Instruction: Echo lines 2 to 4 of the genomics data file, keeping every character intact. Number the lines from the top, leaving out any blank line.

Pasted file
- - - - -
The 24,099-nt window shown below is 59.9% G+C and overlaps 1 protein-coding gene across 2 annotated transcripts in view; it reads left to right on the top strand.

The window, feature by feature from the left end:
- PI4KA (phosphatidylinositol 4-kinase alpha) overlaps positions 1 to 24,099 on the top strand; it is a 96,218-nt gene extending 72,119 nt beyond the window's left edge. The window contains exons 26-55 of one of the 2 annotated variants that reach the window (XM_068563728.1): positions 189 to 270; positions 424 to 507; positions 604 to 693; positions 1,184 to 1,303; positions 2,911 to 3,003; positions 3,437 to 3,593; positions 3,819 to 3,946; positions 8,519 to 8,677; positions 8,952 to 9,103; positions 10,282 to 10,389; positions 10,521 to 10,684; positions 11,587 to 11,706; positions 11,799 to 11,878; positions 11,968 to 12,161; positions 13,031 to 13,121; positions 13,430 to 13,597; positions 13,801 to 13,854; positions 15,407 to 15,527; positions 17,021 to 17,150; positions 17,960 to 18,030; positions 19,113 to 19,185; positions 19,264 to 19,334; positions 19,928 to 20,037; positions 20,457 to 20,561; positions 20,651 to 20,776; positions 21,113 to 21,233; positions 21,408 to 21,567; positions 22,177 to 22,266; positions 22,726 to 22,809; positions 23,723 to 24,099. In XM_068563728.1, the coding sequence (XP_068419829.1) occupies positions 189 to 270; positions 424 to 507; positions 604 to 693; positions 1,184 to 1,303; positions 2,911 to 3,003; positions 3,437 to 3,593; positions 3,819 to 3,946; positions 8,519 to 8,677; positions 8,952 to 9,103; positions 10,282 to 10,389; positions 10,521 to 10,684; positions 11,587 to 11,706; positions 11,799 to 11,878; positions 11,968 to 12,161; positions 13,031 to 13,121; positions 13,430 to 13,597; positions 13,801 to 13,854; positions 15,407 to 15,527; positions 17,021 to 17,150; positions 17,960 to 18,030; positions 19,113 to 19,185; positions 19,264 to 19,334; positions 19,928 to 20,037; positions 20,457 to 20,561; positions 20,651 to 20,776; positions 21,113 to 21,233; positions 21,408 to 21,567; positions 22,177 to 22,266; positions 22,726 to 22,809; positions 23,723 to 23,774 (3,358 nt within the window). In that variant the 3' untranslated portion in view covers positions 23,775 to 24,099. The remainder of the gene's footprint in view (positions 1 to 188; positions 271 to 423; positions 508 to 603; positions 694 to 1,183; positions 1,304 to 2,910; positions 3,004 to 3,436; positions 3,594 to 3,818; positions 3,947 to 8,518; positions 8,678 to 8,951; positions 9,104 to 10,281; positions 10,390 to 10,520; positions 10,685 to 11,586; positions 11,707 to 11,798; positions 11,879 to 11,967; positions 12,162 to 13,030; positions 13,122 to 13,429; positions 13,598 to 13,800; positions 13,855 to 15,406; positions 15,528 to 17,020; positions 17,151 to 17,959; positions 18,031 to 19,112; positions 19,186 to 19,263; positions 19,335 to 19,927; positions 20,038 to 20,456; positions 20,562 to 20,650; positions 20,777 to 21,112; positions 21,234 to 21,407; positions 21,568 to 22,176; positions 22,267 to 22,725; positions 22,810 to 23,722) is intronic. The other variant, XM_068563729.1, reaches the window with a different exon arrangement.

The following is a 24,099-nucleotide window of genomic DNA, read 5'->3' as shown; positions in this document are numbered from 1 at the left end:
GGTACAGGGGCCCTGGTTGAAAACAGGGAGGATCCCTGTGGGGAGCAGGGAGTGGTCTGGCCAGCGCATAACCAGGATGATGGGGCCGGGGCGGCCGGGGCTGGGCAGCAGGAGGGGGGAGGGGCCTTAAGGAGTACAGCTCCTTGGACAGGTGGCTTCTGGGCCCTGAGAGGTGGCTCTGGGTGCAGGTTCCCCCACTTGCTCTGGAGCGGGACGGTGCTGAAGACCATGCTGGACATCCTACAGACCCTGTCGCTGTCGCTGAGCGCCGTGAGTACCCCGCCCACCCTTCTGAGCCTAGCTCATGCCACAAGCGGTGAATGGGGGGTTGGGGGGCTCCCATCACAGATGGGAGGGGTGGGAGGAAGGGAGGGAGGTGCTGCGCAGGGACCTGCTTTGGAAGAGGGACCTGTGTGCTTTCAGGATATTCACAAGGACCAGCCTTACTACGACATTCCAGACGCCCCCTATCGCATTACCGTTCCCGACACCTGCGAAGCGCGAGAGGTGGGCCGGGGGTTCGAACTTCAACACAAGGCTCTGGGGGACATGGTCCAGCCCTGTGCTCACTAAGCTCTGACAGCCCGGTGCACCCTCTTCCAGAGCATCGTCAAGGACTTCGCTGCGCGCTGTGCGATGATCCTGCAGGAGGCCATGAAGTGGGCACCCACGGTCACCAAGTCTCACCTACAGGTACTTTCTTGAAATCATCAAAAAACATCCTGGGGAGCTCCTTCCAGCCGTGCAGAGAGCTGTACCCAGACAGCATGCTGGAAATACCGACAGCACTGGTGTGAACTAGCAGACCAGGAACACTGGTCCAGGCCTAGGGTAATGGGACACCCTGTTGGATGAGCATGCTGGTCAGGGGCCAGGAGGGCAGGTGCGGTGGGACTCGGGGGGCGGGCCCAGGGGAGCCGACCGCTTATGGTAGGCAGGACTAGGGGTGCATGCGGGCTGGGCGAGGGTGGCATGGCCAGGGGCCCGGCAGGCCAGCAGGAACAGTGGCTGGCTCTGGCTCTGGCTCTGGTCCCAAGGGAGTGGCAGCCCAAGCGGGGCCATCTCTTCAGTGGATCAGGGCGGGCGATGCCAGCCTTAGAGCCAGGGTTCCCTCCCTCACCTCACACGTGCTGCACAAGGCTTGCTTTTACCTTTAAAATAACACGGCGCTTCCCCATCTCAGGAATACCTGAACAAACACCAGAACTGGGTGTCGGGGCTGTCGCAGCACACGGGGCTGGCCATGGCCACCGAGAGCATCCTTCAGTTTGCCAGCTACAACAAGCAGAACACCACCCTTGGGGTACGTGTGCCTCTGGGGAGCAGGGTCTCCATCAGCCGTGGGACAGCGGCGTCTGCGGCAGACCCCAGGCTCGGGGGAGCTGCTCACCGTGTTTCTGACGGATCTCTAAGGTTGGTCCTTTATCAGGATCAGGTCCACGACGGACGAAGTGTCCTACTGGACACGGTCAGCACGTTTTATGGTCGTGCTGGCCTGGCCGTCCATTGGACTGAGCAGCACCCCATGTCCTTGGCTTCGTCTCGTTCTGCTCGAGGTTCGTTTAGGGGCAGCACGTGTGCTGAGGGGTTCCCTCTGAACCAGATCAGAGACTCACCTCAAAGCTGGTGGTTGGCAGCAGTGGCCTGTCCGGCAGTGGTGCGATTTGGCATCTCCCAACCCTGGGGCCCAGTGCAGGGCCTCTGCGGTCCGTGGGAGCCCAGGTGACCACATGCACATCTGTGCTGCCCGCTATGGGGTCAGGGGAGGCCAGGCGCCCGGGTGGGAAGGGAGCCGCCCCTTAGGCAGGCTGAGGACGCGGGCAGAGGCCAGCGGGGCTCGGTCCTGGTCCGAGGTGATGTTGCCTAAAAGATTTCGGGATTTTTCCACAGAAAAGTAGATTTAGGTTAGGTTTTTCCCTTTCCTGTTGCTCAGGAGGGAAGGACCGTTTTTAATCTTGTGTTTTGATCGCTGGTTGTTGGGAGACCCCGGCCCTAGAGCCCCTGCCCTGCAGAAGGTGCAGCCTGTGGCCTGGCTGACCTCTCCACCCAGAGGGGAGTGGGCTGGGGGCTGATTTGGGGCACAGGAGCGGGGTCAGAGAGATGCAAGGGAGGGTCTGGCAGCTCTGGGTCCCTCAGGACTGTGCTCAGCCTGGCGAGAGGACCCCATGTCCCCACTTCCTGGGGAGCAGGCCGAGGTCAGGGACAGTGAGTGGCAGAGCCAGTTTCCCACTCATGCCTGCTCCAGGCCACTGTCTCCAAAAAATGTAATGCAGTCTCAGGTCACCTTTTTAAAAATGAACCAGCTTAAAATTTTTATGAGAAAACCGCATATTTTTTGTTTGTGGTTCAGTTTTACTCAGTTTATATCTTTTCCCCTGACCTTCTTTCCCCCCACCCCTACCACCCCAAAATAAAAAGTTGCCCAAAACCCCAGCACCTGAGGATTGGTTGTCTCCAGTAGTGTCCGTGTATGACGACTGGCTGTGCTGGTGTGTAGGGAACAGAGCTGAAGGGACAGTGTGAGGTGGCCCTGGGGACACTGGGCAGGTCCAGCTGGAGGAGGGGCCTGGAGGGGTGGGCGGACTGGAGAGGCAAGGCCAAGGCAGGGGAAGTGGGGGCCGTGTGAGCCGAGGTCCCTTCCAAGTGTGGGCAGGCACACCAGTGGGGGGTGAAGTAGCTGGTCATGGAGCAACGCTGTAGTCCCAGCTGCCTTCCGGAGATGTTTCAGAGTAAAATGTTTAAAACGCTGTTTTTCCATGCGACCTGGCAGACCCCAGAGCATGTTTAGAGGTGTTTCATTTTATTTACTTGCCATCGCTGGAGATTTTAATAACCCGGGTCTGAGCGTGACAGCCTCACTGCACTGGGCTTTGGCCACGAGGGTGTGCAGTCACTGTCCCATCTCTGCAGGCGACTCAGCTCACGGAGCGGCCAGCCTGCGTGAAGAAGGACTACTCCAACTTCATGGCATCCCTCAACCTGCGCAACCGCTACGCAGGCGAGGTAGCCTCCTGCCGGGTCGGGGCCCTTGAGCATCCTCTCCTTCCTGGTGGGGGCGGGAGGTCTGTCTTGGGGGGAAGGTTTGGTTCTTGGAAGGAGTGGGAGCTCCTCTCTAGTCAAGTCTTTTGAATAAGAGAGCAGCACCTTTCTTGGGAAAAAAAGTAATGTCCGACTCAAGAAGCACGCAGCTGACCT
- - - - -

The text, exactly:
The window, feature by feature from the left end:
- PI4KA (phosphatidylinositol 4-kinase alpha) overlaps positions 1 to 24,099 on the top strand; it is a 96,218-nt gene extending 72,119 nt beyond the window's left edge. The window contains exons 26-55 of one of the 2 annotated variants that reach the window (XM_068563728.1): positions 189 to 270; positions 424 to 507; positions 604 to 693; positions 1,184 to 1,303; positions 2,911 to 3,003; positions 3,437 to 3,593; positions 3,819 to 3,946; positions 8,519 to 8,677; positions 8,952 to 9,103; positions 10,282 to 10,389; positions 10,521 to 10,684; positions 11,587 to 11,706; positions 11,799 to 11,878; positions 11,968 to 12,161; positions 13,031 to 13,121; positions 13,430 to 13,597; positions 13,801 to 13,854; positions 15,407 to 15,527; positions 17,021 to 17,150; positions 17,960 to 18,030; positions 19,113 to 19,185; positions 19,264 to 19,334; positions 19,928 to 20,037; positions 20,457 to 20,561; positions 20,651 to 20,776; positions 21,113 to 21,233; positions 21,408 to 21,567; positions 22,177 to 22,266; positions 22,726 to 22,809; positions 23,723 to 24,099. In XM_068563728.1, the coding sequence (XP_068419829.1) occupies positions 189 to 270; positions 424 to 507; positions 604 to 693; positions 1,184 to 1,303; positions 2,911 to 3,003; positions 3,437 to 3,593; positions 3,819 to 3,946; positions 8,519 to 8,677; positions 8,952 to 9,103; positions 10,282 to 10,389; positions 10,521 to 10,684; positions 11,587 to 11,706; positions 11,799 to 11,878; positions 11,968 to 12,161; positions 13,031 to 13,121; positions 13,430 to 13,597; positions 13,801 to 13,854; positions 15,407 to 15,527; positions 17,021 to 17,150; positions 17,960 to 18,030; positions 19,113 to 19,185; positions 19,264 to 19,334; positions 19,928 to 20,037; positions 20,457 to 20,561; positions 20,651 to 20,776; positions 21,113 to 21,233; positions 21,408 to 21,567; positions 22,177 to 22,266; positions 22,726 to 22,809; positions 23,723 to 23,774 (3,358 nt within the window). In that variant the 3' untranslated portion in view covers positions 23,775 to 24,099. The remainder of the gene's footprint in view (positions 1 to 188; positions 271 to 423; positions 508 to 603; positions 694 to 1,183; positions 1,304 to 2,910; positions 3,004 to 3,436; positions 3,594 to 3,818; positions 3,947 to 8,518; positions 8,678 to 8,951; positions 9,104 to 10,281; positions 10,390 to 10,520; positions 10,685 to 11,586; positions 11,707 to 11,798; positions 11,879 to 11,967; positions 12,162 to 13,030; positions 13,122 to 13,429; positions 13,598 to 13,800; positions 13,855 to 15,406; positions 15,528 to 17,020; positions 17,151 to 17,959; positions 18,031 to 19,112; positions 19,186 to 19,263; positions 19,335 to 19,927; positions 20,038 to 20,456; positions 20,562 to 20,650; positions 20,777 to 21,112; positions 21,234 to 21,407; positions 21,568 to 22,176; positions 22,267 to 22,725; positions 22,810 to 23,722) is intronic. The other variant, XM_068563729.1, reaches the window with a different exon arrangement.

The following is a 24,099-nucleotide window of genomic DNA, read 5'->3' as shown; positions in this document are numbered from 1 at the left end: